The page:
The course is part of this learning path
This course focuses on maximizing the performance of hardware and infrastructure relating to database servers. You will learn the best ways to improve an SQL server's performance and that of its databases through infrastructure choice and configuration settings.
- Learn how to set up disks for maximum performance
- Understand how to boost file performance and how to use instant file initialization
- Understand how to optimize TempDB and choose the right VM for your workloads
- Learn how to manage an instance's resources
- Learn how to configure your database as well as your SQL Server system accounts
- Understand how to use Intelligent Query Processing to optimize database performance
- Understand the benefits of using Azure SQL Serverless
- Database administrators
- Solutions architects
- Anyone interesting in improving the performance of their database
To the most out of this course, you will need to be familiar with basic Azure concepts, have some knowledge of computer hard drives and networking, and be familiar with databases and their servers.
Intelligent query processing is an umbrella term for groups of query optimization features introduced in SQL server 2017 and added to SQL server 2019. When a database compatibility level is set to 150 intelligent query processing is enabled by default. Many of these new features are centered around adaptive machine learning where query performance is improved by analyzing past executions and better analysis of data statistics before executing the query. I'll go into some of the intelligent query processing features present in both Azure SQL and SQL server.
Adaptive joins in batch mode allow query execution to change the type of join to employ mid execution based on the amount of data. Depending on whether the row count of a join is less than or greater than a threshold value, the execution plan will use either a nested loop join or a hash join. That is nested loop when less than the threshold and hash when greater. It's called adaptive as the query engine cannot assist the number of rows produced by a join until an initial scan has taken place and the join type is adapted to the data.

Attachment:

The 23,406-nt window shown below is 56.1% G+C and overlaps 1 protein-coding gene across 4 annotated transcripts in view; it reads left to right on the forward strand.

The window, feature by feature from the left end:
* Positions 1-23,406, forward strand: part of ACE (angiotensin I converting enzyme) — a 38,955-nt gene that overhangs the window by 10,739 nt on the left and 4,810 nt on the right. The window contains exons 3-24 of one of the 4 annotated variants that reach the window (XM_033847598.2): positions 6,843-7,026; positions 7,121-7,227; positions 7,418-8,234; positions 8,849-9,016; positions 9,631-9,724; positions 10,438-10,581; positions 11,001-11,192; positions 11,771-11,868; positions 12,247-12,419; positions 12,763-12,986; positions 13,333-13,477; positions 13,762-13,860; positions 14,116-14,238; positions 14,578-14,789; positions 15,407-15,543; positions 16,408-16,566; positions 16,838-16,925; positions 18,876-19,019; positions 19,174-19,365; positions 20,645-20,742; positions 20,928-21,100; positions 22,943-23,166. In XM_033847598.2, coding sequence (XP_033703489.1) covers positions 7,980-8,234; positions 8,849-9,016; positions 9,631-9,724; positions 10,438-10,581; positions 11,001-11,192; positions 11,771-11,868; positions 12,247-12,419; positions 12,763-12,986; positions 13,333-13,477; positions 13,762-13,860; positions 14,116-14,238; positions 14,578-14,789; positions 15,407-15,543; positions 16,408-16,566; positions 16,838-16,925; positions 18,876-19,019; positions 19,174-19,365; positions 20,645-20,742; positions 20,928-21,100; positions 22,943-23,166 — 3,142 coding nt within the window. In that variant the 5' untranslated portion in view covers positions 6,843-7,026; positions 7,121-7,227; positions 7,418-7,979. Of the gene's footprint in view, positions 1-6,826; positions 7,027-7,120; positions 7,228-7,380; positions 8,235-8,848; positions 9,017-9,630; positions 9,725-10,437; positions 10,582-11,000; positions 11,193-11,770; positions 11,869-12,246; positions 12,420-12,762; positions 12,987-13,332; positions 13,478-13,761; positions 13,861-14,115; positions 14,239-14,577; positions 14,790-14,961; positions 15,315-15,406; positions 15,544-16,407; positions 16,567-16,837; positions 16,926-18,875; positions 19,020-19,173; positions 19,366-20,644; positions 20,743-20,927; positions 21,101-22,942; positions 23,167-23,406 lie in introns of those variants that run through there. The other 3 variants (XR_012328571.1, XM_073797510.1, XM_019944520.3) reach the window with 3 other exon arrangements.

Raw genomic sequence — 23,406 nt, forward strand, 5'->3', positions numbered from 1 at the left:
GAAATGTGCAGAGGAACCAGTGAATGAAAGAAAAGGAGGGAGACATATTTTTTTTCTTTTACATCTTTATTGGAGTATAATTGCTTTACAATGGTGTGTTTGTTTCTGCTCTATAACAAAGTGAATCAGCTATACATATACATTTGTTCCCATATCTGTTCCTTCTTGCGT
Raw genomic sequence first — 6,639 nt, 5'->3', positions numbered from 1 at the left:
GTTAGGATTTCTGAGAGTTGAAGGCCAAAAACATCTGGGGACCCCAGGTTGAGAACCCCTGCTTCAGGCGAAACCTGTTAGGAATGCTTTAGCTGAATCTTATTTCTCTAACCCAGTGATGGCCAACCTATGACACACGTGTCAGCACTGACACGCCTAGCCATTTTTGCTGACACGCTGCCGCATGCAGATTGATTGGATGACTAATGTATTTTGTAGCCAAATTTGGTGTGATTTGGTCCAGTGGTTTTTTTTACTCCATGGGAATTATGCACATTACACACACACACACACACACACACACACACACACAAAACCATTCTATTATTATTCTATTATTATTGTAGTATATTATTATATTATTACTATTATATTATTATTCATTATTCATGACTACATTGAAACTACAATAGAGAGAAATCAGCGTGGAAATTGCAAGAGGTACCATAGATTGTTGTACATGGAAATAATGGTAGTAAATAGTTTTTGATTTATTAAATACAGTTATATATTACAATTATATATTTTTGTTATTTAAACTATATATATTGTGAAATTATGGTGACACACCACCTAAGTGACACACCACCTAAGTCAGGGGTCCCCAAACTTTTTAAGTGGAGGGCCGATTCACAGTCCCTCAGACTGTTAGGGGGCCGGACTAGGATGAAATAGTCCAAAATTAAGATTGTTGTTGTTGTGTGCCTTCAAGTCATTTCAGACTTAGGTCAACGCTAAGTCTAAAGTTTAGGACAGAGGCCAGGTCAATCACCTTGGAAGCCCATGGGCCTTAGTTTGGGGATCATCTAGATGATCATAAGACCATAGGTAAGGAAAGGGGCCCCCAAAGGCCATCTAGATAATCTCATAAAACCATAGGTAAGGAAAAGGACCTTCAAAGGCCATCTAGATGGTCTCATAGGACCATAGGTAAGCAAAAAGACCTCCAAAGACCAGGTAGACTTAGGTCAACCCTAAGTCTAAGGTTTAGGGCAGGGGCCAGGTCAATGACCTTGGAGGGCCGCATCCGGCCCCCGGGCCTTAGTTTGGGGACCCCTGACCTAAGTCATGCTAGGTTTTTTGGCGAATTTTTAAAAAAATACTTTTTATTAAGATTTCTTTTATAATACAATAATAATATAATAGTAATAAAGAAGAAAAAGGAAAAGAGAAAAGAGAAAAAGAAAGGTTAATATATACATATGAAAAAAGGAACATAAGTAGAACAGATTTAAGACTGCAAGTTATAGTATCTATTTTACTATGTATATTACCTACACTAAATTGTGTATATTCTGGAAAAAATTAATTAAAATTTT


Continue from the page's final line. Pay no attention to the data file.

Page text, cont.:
Table variable deferred compilation works in a similar fashion to a adaptive join and that the actual cardinality or row count of the table variable is used in query plan optimization. Prior to deferred compilation the query plan engine would use a fixed value, often one, when formulating a plan. Using one when the actual value could be hundreds of thousands or millions could definitely lead to sub optimal query performance.
Approximate distinct count is a feature designed to be used with very large datasets where speed is more important than accuracy an intended application would be a real time dashboard involving billions of rows, where an approximate value is just as good as an exact one. It returns the approximate count of distinct non-null values in a set specified by an expression. As well as speed, an approximate count has the advantage of using only a small fraction of system resources, such as memory.
Speaking of memory, memory grant feedback for batch mode was introduced with compatibility level 140 and for row mode with compatibility 150. This feature adjusts the memory allocation for a query based on past requirements. If not enough memory was allocated when the query was first run, and it resulted in operations spilling to disk that is slower hard drive storage was used to supplement RAM, then more memory will be allocated in future executions.
Conversely, if a query execution didn't use the memory allocated to it by some margin, then the allocation will be reduced in subsequent executions to conserve system resources. As I said, intelligent query processing is mostly switched on by default in Azure SQL and SQL server 2019. Query stop databases scope configuration to display the databases' current configuration values with the is value default column indicating if the value has been changed. You can see here I've turned off row mode memory grant feedback with the alter database scope configuration command.
Hallam is a software architect with over 20 years experience across a wide range of industries. He began his software career as a Delphi/Interbase disciple but changed his allegiance to Microsoft with its deep and broad ecosystem. While Hallam has designed and crafted custom software utilizing web, mobile and desktop technologies, good quality reliable data is the key to a successful solution. The challenge of quickly turning data into useful information for digestion by humans and machines has led Hallam to specialize in database design and process automation. Showing customers how leverage new technology to change and improve their business processes is one of the key drivers keeping Hallam coming back to the keyboard.